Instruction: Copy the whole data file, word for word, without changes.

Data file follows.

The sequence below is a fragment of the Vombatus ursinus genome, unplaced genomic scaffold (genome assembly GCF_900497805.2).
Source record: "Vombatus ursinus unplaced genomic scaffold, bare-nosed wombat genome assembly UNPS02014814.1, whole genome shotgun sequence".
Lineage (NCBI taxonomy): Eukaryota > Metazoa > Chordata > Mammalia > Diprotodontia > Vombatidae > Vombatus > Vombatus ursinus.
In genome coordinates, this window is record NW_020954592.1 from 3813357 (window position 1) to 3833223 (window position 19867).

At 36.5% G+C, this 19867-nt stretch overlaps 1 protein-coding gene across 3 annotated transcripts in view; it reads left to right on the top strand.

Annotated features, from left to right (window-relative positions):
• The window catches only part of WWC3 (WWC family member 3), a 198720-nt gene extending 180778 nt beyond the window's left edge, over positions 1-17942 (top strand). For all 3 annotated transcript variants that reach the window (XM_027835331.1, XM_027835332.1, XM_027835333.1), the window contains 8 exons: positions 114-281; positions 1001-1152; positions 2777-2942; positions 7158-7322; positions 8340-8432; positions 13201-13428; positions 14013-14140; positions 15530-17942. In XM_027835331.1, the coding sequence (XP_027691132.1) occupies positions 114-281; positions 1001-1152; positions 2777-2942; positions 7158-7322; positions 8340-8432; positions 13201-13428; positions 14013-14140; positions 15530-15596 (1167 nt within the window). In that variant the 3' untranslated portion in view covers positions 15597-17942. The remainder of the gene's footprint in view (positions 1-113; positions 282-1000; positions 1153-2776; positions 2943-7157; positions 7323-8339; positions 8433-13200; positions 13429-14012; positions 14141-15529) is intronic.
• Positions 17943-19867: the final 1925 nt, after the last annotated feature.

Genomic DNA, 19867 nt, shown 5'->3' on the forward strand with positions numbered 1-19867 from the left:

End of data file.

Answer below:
The sequence below is a fragment of the Vombatus ursinus genome, unplaced genomic scaffold (genome assembly GCF_900497805.2).
Source record: "Vombatus ursinus unplaced genomic scaffold, bare-nosed wombat genome assembly UNPS02014814.1, whole genome shotgun sequence".
Lineage (NCBI taxonomy): Eukaryota > Metazoa > Chordata > Mammalia > Diprotodontia > Vombatidae > Vombatus > Vombatus ursinus.
In genome coordinates, this window is record NW_020954592.1 from 3813357 (window position 1) to 3833223 (window position 19867).

At 36.5% G+C, this 19867-nt stretch overlaps 1 protein-coding gene across 3 annotated transcripts in view; it reads left to right on the top strand.

Annotated features, from left to right (window-relative positions):
• The window catches only part of WWC3 (WWC family member 3), a 198720-nt gene extending 180778 nt beyond the window's left edge, over positions 1-17942 (top strand). For all 3 annotated transcript variants that reach the window (XM_027835331.1, XM_027835332.1, XM_027835333.1), the window contains 8 exons: positions 114-281; positions 1001-1152; positions 2777-2942; positions 7158-7322; positions 8340-8432; positions 13201-13428; positions 14013-14140; positions 15530-17942. In XM_027835331.1, the coding sequence (XP_027691132.1) occupies positions 114-281; positions 1001-1152; positions 2777-2942; positions 7158-7322; positions 8340-8432; positions 13201-13428; positions 14013-14140; positions 15530-15596 (1167 nt within the window). In that variant the 3' untranslated portion in view covers positions 15597-17942. The remainder of the gene's footprint in view (positions 1-113; positions 282-1000; positions 1153-2776; positions 2943-7157; positions 7323-8339; positions 8433-13200; positions 13429-14012; positions 14141-15529) is intronic.
• Positions 17943-19867: the final 1925 nt, after the last annotated feature.

Genomic DNA, 19867 nt, shown 5'->3' on the forward strand with positions numbered 1-19867 from the left: